Migraines are a form of headache which lasts between 4-72 hours and presents with, at minimum, two of the following: moderate/severe pain intensity, unilateral localisation, further aggravation by movement, pulsating feeling, nausea, vomiting, photophobia (light sensitivity), and phonophobia (sound sensitivity).1 Migraines are deemed chronic when lasting 4 hours a day/in excess of 15 days per month, and are considered disabling and economically burdening.1(9),2 Therefore, interventions to manage the symptoms and underlying causes are paramount. As such, the following will consider the same.

Weatherall2(116) stated that migraines are the most common of cause severe and recurrent headaches. Furthermore, such headaches are experienced by over 10% men and 20% of women.2(116) Finally, migraines tend to have a genetic origin, yet individual attacks can be triggered by external and/or internal influences.2(116) As such, the latter has the potential to be modified by both nutritional and lifestyle interventions. The following will consider the same.

Weatherall2(119) noted that migraine sufferers frequently present with other problems that exacerbate said headaches. Such problems could include depression, other pain syndromes such as localized pain in the head/neck, fibromyalgia, conditions that create metabolic strain such as sleep apnea or postural orthostatic tachycardia syndrome, and anxiety.2(119) If an individual has a stressful life/work schedule, such a condition would likely exacerbate migraine frequency and intensity.

In addition to psychological stress and other pain syndromes, the most common food triggers which induce migraines would include are chocolate, cheese, alcohol, caffeine, monosodium glutamate, and aspartame.3 In addition to environmental factors, chronic diseases, premenstrual syndrome, hypertension, pregnancy, and/or obesity could be causes and triggers of pain.3(45) Thus, the development of migraines are multifactorial and can emanate from lifestyle, nutritional, and chronic disease states.

Interventions to help manage the presence and severity of migraines could include removal of food triggers via allergy testing.3(48) Although research has supported that migraine attacks developed due to food allergy, the role of the interaction between migraine and allergy and the role of IgE (a measure of the immune response) mediated allergic mechanisms in pain production are still debated.3(48) IgE should be explored when considering elimination diets for patients with migraine based on food allergy; Ozturan et al3(48)indicated that specific diets have been shown to reduce migraine attacks. However, the IgG response (another measure of immune response) generally develops more slowly. Other interventions to help manage migraines include maintaining optimal sleep hygiene, performing relaxation and breathing exercises, consuming adequate amount of daily fluid, and maintaining a social life.3(49)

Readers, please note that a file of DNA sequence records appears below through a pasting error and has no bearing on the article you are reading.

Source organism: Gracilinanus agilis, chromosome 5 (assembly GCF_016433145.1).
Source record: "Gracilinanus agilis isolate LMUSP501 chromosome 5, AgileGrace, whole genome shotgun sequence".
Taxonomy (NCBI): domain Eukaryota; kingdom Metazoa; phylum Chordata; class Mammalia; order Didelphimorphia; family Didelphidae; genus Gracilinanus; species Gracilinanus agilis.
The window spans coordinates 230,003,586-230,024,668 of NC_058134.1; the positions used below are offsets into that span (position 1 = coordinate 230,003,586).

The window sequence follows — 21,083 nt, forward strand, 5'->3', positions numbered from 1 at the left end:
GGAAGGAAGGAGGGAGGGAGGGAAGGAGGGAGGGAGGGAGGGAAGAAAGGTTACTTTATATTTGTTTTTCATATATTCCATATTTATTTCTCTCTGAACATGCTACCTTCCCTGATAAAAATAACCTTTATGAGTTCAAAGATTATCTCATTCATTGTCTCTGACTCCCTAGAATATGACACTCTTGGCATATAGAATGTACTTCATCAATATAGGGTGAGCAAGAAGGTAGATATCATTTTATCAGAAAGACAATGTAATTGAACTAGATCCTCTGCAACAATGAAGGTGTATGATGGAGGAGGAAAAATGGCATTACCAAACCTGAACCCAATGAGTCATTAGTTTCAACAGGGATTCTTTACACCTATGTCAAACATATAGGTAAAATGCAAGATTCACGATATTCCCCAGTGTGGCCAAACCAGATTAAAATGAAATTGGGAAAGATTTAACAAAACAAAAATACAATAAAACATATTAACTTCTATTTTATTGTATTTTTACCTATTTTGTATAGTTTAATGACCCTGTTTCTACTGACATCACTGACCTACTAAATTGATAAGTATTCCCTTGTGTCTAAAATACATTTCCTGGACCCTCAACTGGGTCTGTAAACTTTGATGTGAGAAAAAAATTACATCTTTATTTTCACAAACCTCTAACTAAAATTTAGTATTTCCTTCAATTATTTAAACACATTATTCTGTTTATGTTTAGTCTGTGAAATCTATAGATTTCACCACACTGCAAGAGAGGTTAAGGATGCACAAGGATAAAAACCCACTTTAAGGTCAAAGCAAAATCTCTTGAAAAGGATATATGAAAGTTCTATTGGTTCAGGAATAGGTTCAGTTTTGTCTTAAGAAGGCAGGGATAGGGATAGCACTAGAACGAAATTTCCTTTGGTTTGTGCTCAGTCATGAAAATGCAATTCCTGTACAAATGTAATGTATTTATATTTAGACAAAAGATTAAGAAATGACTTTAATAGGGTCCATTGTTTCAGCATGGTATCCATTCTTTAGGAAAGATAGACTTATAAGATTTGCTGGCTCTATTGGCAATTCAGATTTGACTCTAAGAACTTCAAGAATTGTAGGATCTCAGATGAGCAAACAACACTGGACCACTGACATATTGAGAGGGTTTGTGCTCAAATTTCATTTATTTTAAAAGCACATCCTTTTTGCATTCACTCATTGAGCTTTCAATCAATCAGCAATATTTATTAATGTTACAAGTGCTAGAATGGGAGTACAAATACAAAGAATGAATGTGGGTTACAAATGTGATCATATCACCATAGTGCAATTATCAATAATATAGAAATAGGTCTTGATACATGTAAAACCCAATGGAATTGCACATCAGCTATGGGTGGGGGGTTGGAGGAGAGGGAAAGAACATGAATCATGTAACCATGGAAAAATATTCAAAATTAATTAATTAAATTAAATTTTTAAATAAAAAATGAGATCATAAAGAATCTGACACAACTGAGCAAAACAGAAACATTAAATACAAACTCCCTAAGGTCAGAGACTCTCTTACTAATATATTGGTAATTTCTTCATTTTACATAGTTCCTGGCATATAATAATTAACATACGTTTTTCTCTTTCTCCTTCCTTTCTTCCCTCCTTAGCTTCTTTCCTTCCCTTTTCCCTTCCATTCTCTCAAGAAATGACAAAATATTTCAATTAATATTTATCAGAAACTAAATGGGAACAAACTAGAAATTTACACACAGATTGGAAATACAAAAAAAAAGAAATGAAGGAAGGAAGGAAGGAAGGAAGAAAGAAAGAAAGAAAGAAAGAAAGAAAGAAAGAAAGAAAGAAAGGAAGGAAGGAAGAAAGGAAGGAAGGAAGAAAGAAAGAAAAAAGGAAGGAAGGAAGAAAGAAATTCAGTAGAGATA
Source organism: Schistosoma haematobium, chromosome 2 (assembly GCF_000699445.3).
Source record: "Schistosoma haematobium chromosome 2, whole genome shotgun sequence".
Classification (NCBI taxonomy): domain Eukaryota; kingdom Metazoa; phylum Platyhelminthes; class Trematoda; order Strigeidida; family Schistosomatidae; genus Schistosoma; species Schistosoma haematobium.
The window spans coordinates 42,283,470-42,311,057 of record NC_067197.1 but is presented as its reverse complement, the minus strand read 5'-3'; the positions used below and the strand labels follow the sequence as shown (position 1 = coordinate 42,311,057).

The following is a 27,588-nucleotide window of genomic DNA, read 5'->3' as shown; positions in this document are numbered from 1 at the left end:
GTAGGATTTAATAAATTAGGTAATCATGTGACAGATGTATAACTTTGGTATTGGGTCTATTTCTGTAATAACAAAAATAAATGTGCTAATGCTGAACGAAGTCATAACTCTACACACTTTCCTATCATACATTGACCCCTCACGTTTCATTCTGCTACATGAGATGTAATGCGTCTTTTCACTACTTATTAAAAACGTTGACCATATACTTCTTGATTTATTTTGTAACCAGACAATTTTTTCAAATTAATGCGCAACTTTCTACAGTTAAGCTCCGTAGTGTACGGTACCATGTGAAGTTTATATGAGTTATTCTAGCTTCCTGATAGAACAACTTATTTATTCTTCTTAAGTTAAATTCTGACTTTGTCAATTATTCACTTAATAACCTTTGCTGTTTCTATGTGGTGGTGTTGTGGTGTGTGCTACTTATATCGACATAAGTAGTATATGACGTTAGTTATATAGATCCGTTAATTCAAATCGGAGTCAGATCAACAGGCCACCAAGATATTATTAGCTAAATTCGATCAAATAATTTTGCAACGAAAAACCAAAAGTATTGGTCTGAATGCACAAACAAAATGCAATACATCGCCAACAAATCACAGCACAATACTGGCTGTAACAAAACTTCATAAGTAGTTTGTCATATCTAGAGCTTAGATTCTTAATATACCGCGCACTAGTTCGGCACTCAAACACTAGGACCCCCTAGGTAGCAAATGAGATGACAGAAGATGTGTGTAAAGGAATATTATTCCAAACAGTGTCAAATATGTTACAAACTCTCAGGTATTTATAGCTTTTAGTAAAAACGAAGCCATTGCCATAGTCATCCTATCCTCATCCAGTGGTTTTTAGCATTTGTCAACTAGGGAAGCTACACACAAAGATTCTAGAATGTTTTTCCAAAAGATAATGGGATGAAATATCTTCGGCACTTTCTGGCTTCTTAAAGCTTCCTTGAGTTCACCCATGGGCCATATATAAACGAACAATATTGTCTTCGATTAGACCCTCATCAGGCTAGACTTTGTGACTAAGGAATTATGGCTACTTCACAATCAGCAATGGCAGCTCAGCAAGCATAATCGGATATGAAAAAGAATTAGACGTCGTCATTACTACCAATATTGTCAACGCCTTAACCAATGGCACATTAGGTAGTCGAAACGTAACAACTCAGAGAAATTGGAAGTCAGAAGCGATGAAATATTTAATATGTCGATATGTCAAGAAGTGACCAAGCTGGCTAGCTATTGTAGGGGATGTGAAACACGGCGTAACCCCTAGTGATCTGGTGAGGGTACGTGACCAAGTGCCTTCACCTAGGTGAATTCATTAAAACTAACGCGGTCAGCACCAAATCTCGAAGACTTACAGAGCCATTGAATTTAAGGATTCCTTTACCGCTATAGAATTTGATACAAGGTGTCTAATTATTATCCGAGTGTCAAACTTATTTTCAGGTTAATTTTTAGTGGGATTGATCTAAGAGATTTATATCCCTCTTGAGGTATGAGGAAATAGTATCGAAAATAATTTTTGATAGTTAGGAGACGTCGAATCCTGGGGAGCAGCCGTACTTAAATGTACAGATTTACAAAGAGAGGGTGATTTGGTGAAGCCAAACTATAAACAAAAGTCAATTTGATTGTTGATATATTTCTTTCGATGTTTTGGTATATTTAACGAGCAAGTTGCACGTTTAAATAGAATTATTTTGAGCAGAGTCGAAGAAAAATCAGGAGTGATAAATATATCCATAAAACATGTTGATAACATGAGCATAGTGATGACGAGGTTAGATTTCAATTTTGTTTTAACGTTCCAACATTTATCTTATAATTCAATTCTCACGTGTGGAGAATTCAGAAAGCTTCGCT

In conclusion, migraines are a form of headache lasting between 4-72 hours and can present with moderate/severe pain intensity, unilateral localisation, further aggravation by movement, a pulsating feeling, nausea, vomiting, photophobia (light sensitivity), and phonophobia (sound sensitivity). Although migraines and are considered disabling and economically burdening, simple steps such as relaxation techniques, avoidance of triggering foods, enhancing sleep hygiene, and maintaining adequate hydration can help manage, and possibly lessen, the severity and frequency of migraine episodes.


1. Schellack N, Magongwa N, Makola F. Migraine headaches: A brief overview. Prof Nurs Today. 2019;23(3):9-12.
2. Weatherall MW. The diagnosis and treatment of chronic migraine. Ther Adv Chronic Dis. 2015;6(3):115-123. doi:10.1177/ 2040622315579627.
3. Ozturan A, Sanlier N, Coskun O. The relationship between migraine and nutrition. Turk J Neurol. 2016;22(2):44-50. doi:10.4274/tnd.37132.


-Michael McIsaac